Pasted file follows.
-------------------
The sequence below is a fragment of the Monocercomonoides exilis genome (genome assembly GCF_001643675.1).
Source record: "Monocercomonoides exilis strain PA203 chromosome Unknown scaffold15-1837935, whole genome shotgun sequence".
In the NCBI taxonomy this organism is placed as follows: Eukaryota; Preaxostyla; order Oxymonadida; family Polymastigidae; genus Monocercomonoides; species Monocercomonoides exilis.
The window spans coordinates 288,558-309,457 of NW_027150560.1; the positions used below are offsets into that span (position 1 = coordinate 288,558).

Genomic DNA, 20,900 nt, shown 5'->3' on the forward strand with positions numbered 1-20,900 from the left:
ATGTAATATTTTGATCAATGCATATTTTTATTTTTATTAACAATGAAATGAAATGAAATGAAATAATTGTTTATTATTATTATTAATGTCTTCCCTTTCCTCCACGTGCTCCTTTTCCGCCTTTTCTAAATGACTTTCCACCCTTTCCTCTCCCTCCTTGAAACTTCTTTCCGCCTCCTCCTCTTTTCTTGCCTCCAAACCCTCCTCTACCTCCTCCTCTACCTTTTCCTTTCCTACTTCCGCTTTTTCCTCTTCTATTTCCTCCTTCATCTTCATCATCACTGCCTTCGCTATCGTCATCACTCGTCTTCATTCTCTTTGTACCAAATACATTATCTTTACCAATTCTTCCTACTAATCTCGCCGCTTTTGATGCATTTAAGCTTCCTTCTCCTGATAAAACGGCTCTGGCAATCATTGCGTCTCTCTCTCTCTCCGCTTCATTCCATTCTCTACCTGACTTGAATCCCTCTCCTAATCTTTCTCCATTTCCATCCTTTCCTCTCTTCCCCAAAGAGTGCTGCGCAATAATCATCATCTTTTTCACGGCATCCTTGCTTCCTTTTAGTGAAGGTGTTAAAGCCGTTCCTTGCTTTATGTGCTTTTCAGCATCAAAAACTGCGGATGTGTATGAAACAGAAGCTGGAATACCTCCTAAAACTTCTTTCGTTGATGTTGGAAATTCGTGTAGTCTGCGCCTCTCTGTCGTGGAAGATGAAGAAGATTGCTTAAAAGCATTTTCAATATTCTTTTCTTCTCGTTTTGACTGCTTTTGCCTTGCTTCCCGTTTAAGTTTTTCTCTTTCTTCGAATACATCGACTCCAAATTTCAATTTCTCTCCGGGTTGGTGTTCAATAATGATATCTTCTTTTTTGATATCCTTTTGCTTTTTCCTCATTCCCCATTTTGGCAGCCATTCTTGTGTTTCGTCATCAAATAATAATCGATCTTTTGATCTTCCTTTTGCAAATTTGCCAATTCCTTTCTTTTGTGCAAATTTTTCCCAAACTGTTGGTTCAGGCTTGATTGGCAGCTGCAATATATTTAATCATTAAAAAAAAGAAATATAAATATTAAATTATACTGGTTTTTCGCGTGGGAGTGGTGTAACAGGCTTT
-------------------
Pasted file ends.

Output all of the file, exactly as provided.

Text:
The sequence below is a fragment of the Monocercomonoides exilis genome (genome assembly GCF_001643675.1).
Source record: "Monocercomonoides exilis strain PA203 chromosome Unknown scaffold15-1837935, whole genome shotgun sequence".
In the NCBI taxonomy this organism is placed as follows: Eukaryota; Preaxostyla; order Oxymonadida; family Polymastigidae; genus Monocercomonoides; species Monocercomonoides exilis.
The window spans coordinates 288,558-309,457 of NW_027150560.1; the positions used below are offsets into that span (position 1 = coordinate 288,558).

Genomic DNA, 20,900 nt, shown 5'->3' on the forward strand with positions numbered 1-20,900 from the left:
ATGTAATATTTTGATCAATGCATATTTTTATTTTTATTAACAATGAAATGAAATGAAATGAAATAATTGTTTATTATTATTATTAATGTCTTCCCTTTCCTCCACGTGCTCCTTTTCCGCCTTTTCTAAATGACTTTCCACCCTTTCCTCTCCCTCCTTGAAACTTCTTTCCGCCTCCTCCTCTTTTCTTGCCTCCAAACCCTCCTCTACCTCCTCCTCTACCTTTTCCTTTCCTACTTCCGCTTTTTCCTCTTCTATTTCCTCCTTCATCTTCATCATCACTGCCTTCGCTATCGTCATCACTCGTCTTCATTCTCTTTGTACCAAATACATTATCTTTACCAATTCTTCCTACTAATCTCGCCGCTTTTGATGCATTTAAGCTTCCTTCTCCTGATAAAACGGCTCTGGCAATCATTGCGTCTCTCTCTCTCTCCGCTTCATTCCATTCTCTACCTGACTTGAATCCCTCTCCTAATCTTTCTCCATTTCCATCCTTTCCTCTCTTCCCCAAAGAGTGCTGCGCAATAATCATCATCTTTTTCACGGCATCCTTGCTTCCTTTTAGTGAAGGTGTTAAAGCCGTTCCTTGCTTTATGTGCTTTTCAGCATCAAAAACTGCGGATGTGTATGAAACAGAAGCTGGAATACCTCCTAAAACTTCTTTCGTTGATGTTGGAAATTCGTGTAGTCTGCGCCTCTCTGTCGTGGAAGATGAAGAAGATTGCTTAAAAGCATTTTCAATATTCTTTTCTTCTCGTTTTGACTGCTTTTGCCTTGCTTCCCGTTTAAGTTTTTCTCTTTCTTCGAATACATCGACTCCAAATTTCAATTTCTCTCCGGGTTGGTGTTCAATAATGATATCTTCTTTTTTGATATCCTTTTGCTTTTTCCTCATTCCCCATTTTGGCAGCCATTCTTGTGTTTCGTCATCAAATAATAATCGATCTTTTGATCTTCCTTTTGCAAATTTGCCAATTCCTTTCTTTTGTGCAAATTTTTCCCAAACTGTTGGTTCAGGCTTGATTGGCAGCTGCAATATATTTAATCATTAAAAAAAAGAAATATAAATATTAAATTATACTGGTTTTTCGCGTGGGAGTGGTGTAACAGGCTTT